If you are worried about a risk event you may wish to have a test now
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Australia's Intelligent STI Check - Fast, Convenient and Discreet

When to Get Tested


After someone is exposed to a STI and becomes infected, there is a period of time when a STI / STD infection will not show up on a test, meaning that it cannot be diagnosed. This length of time is called the 'incubation period', also known as a ‘window period’, and can vary from a few days to a few months.

If you are worried about a risk event you may wish to have a STI test now, but in this circumstance we also recommend follow-up testing, to account for the window periods outlined below:

Chlamydia Urine Test:
Possible detection – within the first week
Most likely detection – after 2 weeks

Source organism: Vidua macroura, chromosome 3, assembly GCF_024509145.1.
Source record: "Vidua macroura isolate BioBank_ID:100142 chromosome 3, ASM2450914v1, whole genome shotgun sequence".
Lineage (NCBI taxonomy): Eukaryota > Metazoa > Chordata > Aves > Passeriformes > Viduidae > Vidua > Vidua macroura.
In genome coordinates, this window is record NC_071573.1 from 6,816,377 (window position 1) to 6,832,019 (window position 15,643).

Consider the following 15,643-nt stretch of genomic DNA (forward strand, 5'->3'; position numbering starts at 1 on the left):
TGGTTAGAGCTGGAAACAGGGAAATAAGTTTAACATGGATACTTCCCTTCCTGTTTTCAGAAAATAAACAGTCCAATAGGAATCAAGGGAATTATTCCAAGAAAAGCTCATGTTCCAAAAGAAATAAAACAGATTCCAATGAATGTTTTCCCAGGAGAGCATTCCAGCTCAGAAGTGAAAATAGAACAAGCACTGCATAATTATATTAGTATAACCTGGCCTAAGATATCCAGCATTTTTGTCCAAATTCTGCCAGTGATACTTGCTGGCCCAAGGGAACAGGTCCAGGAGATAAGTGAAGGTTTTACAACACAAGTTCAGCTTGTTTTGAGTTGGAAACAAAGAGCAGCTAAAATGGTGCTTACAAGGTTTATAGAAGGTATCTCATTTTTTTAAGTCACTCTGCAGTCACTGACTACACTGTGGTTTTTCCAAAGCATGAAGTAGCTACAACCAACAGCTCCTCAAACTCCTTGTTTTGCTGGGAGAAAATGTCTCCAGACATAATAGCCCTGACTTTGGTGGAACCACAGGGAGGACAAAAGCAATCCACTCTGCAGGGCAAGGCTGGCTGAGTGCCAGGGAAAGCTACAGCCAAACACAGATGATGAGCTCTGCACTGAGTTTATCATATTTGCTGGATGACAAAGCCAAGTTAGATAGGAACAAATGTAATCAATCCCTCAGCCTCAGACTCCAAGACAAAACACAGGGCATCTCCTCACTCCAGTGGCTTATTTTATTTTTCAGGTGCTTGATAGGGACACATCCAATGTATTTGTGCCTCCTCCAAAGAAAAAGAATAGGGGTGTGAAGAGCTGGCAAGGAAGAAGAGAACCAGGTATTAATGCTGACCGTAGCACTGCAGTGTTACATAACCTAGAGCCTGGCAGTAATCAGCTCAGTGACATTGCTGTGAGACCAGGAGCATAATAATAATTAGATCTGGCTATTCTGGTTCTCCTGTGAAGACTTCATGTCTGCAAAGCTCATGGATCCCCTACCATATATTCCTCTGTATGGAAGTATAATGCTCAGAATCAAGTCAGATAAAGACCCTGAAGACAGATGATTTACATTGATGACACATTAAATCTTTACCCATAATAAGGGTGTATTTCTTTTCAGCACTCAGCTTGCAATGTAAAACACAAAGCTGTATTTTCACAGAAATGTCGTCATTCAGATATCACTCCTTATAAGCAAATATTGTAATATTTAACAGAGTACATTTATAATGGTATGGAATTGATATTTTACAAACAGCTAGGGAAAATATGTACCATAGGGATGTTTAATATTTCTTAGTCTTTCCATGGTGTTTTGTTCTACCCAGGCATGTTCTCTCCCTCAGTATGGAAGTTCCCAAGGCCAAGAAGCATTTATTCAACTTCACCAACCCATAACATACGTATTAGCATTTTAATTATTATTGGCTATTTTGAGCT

Gonorrhoea Urine Test:
Possible detection – within the first week
Most likely detection – after 2 weeks

HIV Antibody Test:
Possible detection – after 2 weeks
Most likely detection – after 12 weeks

Syphilis Blood Test:
Possible detection – after 1 to 2 weeks
Most likely detection – after 6 weeks

Hepatitis B Blood Test:
Possible detection – after 1 week
Most likely detection – after 6 weeks

Hepatitis C Blood Test:
Possible detection – after 4 to 5 weeks
Most likely detection – after 12 weeks

* Current recommendations are to retest at 3 months (12 weeks) post-exposure, and again at 6 months

Important

Recent HIV and Hepatitis B Exposure

If you believe you have been exposed to HIV or Hepatitis B in the last 72 hours you should stop engaging in sexual activity and immediately see a doctor, hospital or specialised clinic in order to receive preventive post-exposure treatment (PEP). Click here to learn more about PEP.

Symptoms

If you have genital, oral or anal symptoms such as sores, rashes, lumps, itching, unusual discharge or bleeding, discomfort when urinating, lower pain or a sense of general un-wellness, it is important that you stop engaging in sexual activity and see a doctor as soon as possible.

Click here to read more about STI symptoms.